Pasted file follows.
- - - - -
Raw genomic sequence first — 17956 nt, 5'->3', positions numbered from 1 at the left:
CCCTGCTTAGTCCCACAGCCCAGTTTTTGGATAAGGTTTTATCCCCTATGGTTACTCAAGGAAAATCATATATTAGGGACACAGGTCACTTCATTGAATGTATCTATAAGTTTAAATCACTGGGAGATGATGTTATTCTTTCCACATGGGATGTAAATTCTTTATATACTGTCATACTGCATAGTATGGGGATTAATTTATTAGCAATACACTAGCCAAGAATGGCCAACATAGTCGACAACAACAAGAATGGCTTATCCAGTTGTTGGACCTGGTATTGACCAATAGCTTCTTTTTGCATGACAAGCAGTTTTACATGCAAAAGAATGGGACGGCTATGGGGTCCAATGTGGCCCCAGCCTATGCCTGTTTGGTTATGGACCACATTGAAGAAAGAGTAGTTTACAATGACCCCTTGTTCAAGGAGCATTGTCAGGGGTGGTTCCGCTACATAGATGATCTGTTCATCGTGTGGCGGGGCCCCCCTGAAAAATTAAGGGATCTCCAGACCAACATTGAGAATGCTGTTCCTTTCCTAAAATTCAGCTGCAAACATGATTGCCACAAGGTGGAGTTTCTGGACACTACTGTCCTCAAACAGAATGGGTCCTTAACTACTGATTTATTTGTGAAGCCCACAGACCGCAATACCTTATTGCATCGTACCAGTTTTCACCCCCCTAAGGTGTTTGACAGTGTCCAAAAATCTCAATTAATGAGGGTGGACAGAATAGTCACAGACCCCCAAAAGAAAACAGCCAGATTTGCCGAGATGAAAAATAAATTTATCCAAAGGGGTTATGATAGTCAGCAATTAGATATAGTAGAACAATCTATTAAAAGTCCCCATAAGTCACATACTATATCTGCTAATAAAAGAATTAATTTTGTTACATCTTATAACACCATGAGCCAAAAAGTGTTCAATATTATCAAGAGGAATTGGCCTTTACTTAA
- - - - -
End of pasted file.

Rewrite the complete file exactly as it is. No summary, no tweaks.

Raw genomic sequence first — 17956 nt, 5'->3', positions numbered from 1 at the left:
CCCTGCTTAGTCCCACAGCCCAGTTTTTGGATAAGGTTTTATCCCCTATGGTTACTCAAGGAAAATCATATATTAGGGACACAGGTCACTTCATTGAATGTATCTATAAGTTTAAATCACTGGGAGATGATGTTATTCTTTCCACATGGGATGTAAATTCTTTATATACTGTCATACTGCATAGTATGGGGATTAATTTATTAGCAATACACTAGCCAAGAATGGCCAACATAGTCGACAACAACAAGAATGGCTTATCCAGTTGTTGGACCTGGTATTGACCAATAGCTTCTTTTTGCATGACAAGCAGTTTTACATGCAAAAGAATGGGACGGCTATGGGGTCCAATGTGGCCCCAGCCTATGCCTGTTTGGTTATGGACCACATTGAAGAAAGAGTAGTTTACAATGACCCCTTGTTCAAGGAGCATTGTCAGGGGTGGTTCCGCTACATAGATGATCTGTTCATCGTGTGGCGGGGCCCCCCTGAAAAATTAAGGGATCTCCAGACCAACATTGAGAATGCTGTTCCTTTCCTAAAATTCAGCTGCAAACATGATTGCCACAAGGTGGAGTTTCTGGACACTACTGTCCTCAAACAGAATGGGTCCTTAACTACTGATTTATTTGTGAAGCCCACAGACCGCAATACCTTATTGCATCGTACCAGTTTTCACCCCCCTAAGGTGTTTGACAGTGTCCAAAAATCTCAATTAATGAGGGTGGACAGAATAGTCACAGACCCCCAAAAGAAAACAGCCAGATTTGCCGAGATGAAAAATAAATTTATCCAAAGGGGTTATGATAGTCAGCAATTAGATATAGTAGAACAATCTATTAAAAGTCCCCATAAGTCACATACTATATCTGCTAATAAAAGAATTAATTTTGTTACATCTTATAACACCATGAGCCAAAAAGTGTTCAATATTATCAAGAGGAATTGGCCTTTACTTAA